The explosion of megaprojects in North America, combined with ongoing core work in the sheet metal industry, is creating previously-unheard- of workforce demands for local SMART unions across the continent — not just in the next few years, but the next several decades. In response, SMART, SMACNA, the International Training Institute and other industry stakeholders have launched a variety of initiatives to bring young people into the trade and expand beyond recruiting through word of mouth.
“The industry is going to change moving forward, and it’s vital that we evolve with it,” remarked SMART General President Mike Coleman. “If we are going to achieve the growth required in upcoming years, we need to make sure we’re recruiting in all the communities in which we live and work, bringing in apprentices from all backgrounds.”
One program has already proven successful in that regard.
Heavy Metal Summer Experience (HMSE) is a six-week-long summer career exploration camp that introduces high school students and recent graduates to careers in the building trades through hands-on projects, working alongside skilled tradespeople and discovering local apprenticeship training opportunities. Founded by Angie Simon, past president of SMACNA and retired CEO of Western Allied Mechanical, the program seeks to engage young people who may not otherwise know about our trade and give them the opportunity to learn directly from SMART sheet metal workers, among others. This can be particularly beneficial for young people in underserved areas — giving our union the chance to establish a foothold in communities where we may previously have been absent.
The camp began as a trial program at Western Allied Mechanical in Union City, California and Hermanson Company in Seattle, Washington in 2021. Since then, it has expanded across the country, producing success stories along the way. SNIPS NEWS recently profiled Alejandra, a Local 66 (Seattle) apprentice who found her way to the trade via HMSE.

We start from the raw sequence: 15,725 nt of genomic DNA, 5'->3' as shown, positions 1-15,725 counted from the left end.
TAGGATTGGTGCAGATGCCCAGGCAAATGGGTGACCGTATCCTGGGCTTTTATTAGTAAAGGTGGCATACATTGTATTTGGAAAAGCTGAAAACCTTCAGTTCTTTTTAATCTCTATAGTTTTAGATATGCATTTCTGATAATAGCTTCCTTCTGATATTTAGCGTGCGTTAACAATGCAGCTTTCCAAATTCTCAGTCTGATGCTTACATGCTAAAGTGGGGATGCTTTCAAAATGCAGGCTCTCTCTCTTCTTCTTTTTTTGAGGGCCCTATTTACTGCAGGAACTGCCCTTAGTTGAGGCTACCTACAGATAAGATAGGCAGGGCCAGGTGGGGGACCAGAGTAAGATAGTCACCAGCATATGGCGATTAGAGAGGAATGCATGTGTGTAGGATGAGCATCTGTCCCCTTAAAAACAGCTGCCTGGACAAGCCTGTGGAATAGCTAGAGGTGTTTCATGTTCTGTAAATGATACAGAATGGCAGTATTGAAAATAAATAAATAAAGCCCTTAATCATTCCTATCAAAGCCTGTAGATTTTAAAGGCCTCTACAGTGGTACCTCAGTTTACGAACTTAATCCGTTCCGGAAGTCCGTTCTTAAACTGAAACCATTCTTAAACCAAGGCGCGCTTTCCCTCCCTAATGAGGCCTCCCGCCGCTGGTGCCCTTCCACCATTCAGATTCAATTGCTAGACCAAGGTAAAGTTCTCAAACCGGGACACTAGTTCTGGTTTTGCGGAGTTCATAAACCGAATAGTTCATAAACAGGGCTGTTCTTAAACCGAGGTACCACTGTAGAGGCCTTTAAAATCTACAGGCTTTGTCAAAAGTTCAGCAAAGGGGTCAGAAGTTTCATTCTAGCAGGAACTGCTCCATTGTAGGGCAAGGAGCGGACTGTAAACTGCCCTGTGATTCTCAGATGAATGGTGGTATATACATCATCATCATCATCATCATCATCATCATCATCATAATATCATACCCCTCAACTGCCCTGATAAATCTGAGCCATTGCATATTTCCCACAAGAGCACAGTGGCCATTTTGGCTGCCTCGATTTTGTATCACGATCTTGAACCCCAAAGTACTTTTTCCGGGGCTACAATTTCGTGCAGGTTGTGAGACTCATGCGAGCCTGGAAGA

“I didn’t know exactly where I was going. I didn’t have the funds to go to college or university, and I heard about this program, the Heavy Metal Summer Experience,” she told SNIPS. “I attended and they introduced me to the trades — more sheet metal focused — but they did touch on most trades. They told me that they would pay me to learn, and I was sold.”
Alejandra’s experience demonstrates the importance of programs like Heavy Metal Summer Experience in raising public awareness and providing pathways into the trade for women, people of color and others from historically underrepresented communities. By bringing in those members, local unions can expand their reach and grow their strength well into the future.
“These megaprojects and the organizing and recruiting we do now won’t just impact the next few years — these are chances to provide good, family-sustaining careers for generations to come,” Coleman concluded. “By engaging with programs such as Heavy Metal Summer Experience, local unions can help secure a legacy in their communities for the long term.”
Local unions and interested members can find more information at HMSE.org.
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